by Priya Mulji
WHEN I first saw that a programme called Indian Matchmaking was trending at number four on Netflix, I didn’t think much of it.
But then, I started seeing more social media comments, memes and reviews, so had to watch it. The popular reality show follows one of Mumbai’s top matchmakers, Sima Taparia, attempting to introduce various people to their potential future spouses. The clients are mostly wealthy urban Indians in India and USA.
Spoiler alert: you don’t actually find out if they stay with the people they’re introduced to at the end. While the show is fun viewing, in my mind, it has raised many questions. In 2020, do things like your bank balance, being tall, slim and fair still really matter? According to what we see on the show, it apparently does. It was particularly noticeable with the men, whereas the women were open to meeting people from different backgrounds and gave people chances.
Men would openly reject women before even meeting them, based on their looks, intellect, location and dressing style.
I think this is particularly reflective of how society is in general. For example, when I was single and dating, I once got a comment from a guy that he was fairer than me and another said my pictures weren’t ‘sexy’ enough. At another point, the series shows the amount of involvement parents have in their children’s future husbands and wives. The show portrayed mothers, especially, as either holding their sons up on a pedestal or being overly critical of future partners.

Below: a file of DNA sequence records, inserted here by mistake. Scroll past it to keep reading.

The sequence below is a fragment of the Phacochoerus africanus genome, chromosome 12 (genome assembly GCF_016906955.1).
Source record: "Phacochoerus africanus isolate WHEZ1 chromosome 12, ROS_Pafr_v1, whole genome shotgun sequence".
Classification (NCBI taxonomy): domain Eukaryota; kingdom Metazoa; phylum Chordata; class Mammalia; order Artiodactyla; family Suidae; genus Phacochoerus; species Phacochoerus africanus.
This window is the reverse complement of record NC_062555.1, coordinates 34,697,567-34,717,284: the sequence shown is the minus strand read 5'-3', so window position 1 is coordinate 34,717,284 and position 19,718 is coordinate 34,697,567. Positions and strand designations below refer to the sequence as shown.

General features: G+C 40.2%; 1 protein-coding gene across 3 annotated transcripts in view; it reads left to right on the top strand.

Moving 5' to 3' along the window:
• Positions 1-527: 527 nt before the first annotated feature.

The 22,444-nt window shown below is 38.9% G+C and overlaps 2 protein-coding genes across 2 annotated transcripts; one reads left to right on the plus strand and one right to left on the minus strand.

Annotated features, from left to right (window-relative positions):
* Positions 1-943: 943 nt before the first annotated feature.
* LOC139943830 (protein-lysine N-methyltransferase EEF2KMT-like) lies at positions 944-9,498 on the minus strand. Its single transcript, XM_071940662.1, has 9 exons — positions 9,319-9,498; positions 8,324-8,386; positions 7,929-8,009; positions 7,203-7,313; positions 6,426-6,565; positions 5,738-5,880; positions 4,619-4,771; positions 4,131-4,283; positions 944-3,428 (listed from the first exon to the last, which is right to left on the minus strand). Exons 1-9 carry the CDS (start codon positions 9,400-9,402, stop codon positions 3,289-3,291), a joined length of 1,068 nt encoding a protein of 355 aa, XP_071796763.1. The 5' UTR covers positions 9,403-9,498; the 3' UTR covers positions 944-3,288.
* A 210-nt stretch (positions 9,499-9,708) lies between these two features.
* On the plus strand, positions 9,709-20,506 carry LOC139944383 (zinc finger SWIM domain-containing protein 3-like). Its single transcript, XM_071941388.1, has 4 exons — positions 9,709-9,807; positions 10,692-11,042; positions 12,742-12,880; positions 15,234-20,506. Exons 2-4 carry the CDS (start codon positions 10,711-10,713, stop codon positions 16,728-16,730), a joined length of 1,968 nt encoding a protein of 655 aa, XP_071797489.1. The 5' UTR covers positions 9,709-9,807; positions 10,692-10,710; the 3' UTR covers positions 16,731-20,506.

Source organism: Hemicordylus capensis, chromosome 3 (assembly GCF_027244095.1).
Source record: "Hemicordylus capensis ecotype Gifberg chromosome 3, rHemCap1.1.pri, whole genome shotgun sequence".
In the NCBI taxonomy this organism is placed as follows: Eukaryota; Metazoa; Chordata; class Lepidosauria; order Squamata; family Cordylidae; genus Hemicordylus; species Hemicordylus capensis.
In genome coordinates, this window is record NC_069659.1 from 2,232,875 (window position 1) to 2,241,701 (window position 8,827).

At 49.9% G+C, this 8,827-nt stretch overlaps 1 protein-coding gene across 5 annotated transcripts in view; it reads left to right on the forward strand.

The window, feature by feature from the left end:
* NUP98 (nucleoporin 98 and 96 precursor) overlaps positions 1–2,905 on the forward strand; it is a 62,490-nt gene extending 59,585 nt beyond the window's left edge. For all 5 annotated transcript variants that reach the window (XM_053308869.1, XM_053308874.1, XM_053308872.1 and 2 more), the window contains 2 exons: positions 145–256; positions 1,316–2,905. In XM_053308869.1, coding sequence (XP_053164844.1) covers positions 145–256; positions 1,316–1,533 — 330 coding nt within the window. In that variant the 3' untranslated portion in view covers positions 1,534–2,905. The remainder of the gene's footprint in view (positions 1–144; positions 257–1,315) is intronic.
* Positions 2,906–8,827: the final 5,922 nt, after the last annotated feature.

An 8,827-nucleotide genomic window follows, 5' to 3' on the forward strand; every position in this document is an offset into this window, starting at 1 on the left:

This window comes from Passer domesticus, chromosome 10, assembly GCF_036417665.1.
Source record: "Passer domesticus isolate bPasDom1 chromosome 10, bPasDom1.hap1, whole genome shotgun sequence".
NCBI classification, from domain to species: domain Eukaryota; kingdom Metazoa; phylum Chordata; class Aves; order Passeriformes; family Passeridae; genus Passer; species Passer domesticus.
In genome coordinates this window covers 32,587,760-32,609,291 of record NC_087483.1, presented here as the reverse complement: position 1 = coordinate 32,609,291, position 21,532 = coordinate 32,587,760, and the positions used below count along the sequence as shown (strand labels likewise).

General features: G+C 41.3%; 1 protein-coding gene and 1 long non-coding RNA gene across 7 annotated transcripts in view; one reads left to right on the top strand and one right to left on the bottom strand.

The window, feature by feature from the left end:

Indian Matchmaking also portrayed women who have worked hard on their careers and are successful as overly picky. Aparna was an example of this. At first, I didn’t like her at all, but as the show went on and when I followed her on social media, she just seems like someone who is a go-getter and confident, and there is absolutely nothing wrong with this.
The show has really shed light and held up a mirror to society and illustrates that for some people, factors such as religion, caste and prejudices towards body image still exist; that parents want ‘a suitable partner’ for their children, by a certain age and from their own caste and religion. This was wrong and the show should have really gotten to the crux of the problem to ask the question; why do these requirements still exist in our society? Then they should have tried to change these perceptions. The impact is quite the opposite.
Overall, the show provided some light entertainment, but I won’t be calling Sima aunty if my relationship doesn’t work out. She will probably say I’m not photogenic enough.